7 Family Budgeting Tips

7 Family Budgeting Tips
  • Opening Intro -

    For some people, the word "budget" strikes fear within, arousing thoughts of limited funds, restricted shopping and no fun.

    A budget, however, doesn't have to cause you misery nor does it mean you'll have to live the austere life.


How to save money with the dreaded “b” word.

Instead, a sound budget can free up money to allow you to pursue those things you want above the things that you need.

Let’s take a look at seven home budgeting tips:

1. Pay with cash — Using a credit card will get you in debt, but using a debit card can lull you into thinking you have more money available to you than you do. Pay with cash always.

2. Set aside money for special occasions and events — One way to ensure that you’re not constantly going into debt is to set up and fund separate accounts for those important events in your life. For example, you can set up accounts for vacation and for Christmas, putting in the money you need in advance instead of relying on credit cards to pay for your expenses later.

3. Carefully consolidate debt — Debt consolidation can help you overcome debt, but it must be tackled carefully. If you are moving money between credit cards, avoid balance transfer fees and don’t take on additional debt when making your move. Consider NOT putting your house at risk by consolidating debt with a home equity loan.

4. Track your spending — Make a point to update your checkbook immediately and to review your expenses. Cut out the fluff and review your utilities, combining your phone, television and Internet provider to one account, saving you money.

5. Negotiate with your dentist — Dental insurance usually falls woefully short in helping families keep their teeth maintained. Instead, negotiate pricing with your dentist before you get any work done. He may simply offer you a discount, matching what your insurance provider would pay. In that case you may be able to cancel your dental insurance. Keep your health insurance, however.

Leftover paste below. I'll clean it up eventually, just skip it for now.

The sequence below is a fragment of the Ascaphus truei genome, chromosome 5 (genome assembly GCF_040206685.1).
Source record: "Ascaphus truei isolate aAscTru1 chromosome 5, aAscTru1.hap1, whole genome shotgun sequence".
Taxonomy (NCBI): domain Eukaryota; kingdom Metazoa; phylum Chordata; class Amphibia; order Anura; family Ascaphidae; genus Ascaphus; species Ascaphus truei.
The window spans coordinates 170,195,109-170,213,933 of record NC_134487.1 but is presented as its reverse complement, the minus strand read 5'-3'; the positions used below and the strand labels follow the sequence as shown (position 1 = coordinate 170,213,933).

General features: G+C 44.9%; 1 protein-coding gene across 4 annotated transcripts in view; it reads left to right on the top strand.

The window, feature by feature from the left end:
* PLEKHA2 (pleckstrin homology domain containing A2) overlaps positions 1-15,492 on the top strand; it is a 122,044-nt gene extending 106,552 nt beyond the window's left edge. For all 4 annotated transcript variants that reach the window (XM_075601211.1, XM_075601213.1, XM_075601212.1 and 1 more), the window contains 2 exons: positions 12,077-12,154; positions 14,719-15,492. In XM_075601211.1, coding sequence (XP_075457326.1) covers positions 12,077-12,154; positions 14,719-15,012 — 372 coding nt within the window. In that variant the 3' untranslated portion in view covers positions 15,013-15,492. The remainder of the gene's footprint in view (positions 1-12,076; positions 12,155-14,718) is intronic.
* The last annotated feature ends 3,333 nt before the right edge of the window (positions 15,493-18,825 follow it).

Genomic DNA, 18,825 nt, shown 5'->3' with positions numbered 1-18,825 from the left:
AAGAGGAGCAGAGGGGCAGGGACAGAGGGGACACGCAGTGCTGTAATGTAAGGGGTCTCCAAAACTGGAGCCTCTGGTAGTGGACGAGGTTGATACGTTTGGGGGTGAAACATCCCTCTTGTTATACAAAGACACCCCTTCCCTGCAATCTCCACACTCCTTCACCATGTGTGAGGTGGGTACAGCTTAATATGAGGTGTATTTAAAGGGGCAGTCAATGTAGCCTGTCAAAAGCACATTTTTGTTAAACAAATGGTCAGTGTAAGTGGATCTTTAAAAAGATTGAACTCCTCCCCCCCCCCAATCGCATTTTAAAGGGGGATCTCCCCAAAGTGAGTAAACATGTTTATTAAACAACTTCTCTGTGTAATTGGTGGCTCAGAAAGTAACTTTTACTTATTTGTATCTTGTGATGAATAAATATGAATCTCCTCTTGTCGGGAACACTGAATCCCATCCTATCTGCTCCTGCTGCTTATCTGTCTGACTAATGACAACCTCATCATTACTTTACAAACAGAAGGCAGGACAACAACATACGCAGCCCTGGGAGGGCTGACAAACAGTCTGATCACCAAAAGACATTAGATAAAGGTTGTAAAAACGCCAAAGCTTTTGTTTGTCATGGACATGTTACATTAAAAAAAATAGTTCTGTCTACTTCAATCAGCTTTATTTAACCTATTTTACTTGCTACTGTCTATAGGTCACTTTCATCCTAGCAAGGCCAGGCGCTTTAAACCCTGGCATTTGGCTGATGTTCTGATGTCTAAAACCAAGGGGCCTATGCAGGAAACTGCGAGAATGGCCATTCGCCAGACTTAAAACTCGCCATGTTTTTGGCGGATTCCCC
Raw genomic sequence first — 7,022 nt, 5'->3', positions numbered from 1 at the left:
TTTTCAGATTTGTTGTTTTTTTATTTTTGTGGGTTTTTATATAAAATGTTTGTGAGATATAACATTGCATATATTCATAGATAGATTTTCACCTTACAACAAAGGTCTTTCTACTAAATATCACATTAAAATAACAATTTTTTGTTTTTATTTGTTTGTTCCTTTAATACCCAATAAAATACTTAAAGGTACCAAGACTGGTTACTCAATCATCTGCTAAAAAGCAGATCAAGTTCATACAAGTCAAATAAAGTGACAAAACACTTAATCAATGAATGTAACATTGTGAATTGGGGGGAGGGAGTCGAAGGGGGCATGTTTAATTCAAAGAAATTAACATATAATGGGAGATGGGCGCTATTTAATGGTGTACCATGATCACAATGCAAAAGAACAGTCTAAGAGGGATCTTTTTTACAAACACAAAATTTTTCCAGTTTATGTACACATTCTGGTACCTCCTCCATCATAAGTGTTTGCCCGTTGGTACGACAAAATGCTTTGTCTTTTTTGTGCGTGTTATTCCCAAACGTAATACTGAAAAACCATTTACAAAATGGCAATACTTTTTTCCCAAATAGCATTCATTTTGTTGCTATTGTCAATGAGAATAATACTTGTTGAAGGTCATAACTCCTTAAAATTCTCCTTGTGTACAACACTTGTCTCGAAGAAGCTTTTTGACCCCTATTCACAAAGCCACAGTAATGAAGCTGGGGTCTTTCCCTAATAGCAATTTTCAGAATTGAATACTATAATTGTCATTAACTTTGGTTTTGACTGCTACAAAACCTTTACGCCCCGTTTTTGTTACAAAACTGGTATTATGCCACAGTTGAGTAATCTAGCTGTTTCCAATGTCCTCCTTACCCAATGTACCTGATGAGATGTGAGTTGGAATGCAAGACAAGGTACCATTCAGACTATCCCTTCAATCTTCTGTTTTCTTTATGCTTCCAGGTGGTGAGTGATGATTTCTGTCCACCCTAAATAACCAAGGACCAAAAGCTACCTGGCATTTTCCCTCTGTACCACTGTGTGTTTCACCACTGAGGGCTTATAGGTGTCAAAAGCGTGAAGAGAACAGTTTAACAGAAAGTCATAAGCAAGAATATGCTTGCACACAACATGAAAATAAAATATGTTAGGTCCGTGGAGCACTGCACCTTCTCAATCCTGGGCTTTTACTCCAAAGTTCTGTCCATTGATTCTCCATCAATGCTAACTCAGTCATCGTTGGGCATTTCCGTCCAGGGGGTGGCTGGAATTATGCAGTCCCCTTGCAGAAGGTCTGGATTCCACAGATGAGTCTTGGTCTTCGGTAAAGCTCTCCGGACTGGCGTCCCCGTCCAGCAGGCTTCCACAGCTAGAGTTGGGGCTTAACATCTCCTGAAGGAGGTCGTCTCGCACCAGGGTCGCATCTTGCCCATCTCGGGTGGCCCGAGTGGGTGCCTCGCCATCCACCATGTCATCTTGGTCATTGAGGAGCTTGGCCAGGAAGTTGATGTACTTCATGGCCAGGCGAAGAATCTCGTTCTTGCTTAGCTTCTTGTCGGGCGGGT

6. Stick with allowances — Determine a weekly allowance amount your offspring should receive and stick with that figure. Beyond essential chores, consider paying for special projects. Teach your children the value of money. Let them learn at a young age that money their money is gone it is gone.

7. Eat out, but only on special occasions — If your family eats out frequently, this could be the number source of your present budget woes. Instead of eating out frequently, cut back to eating out on special occasions. Make preparing and eating meals at home fun, allowing everyone to chip in with ideas. Create theme night menus to spark interest in younger family members. For example, Mexican night can mean that tacos will be served — have your children make maracas to add a festive touch.

Now that you’ve begun to put the family’s budget in order, things were so bad — right? You’ll still need to monitor everything and make some adjustments along the way. Lastly, set aside an emergency fund to cover those expenses that weren’t expected and have the potential to bust your budget.

College Campus reference:

all about budget planning

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Last update on 2020-03-19 / Affiliate links / Images from Amazon Product Advertising API


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Categories: Budgeting

About Author

Matthew C. Keegan

Matt Keegan is a freelance writer and editor as well as publisher of "Matt's Musings", his personal blog. Matt covers campus, consumer, business and financial topics on various websites and blogs, and has been published in the "Houston Chronicle", "Sam's Club Magazine" and "Wisconsin Golfer".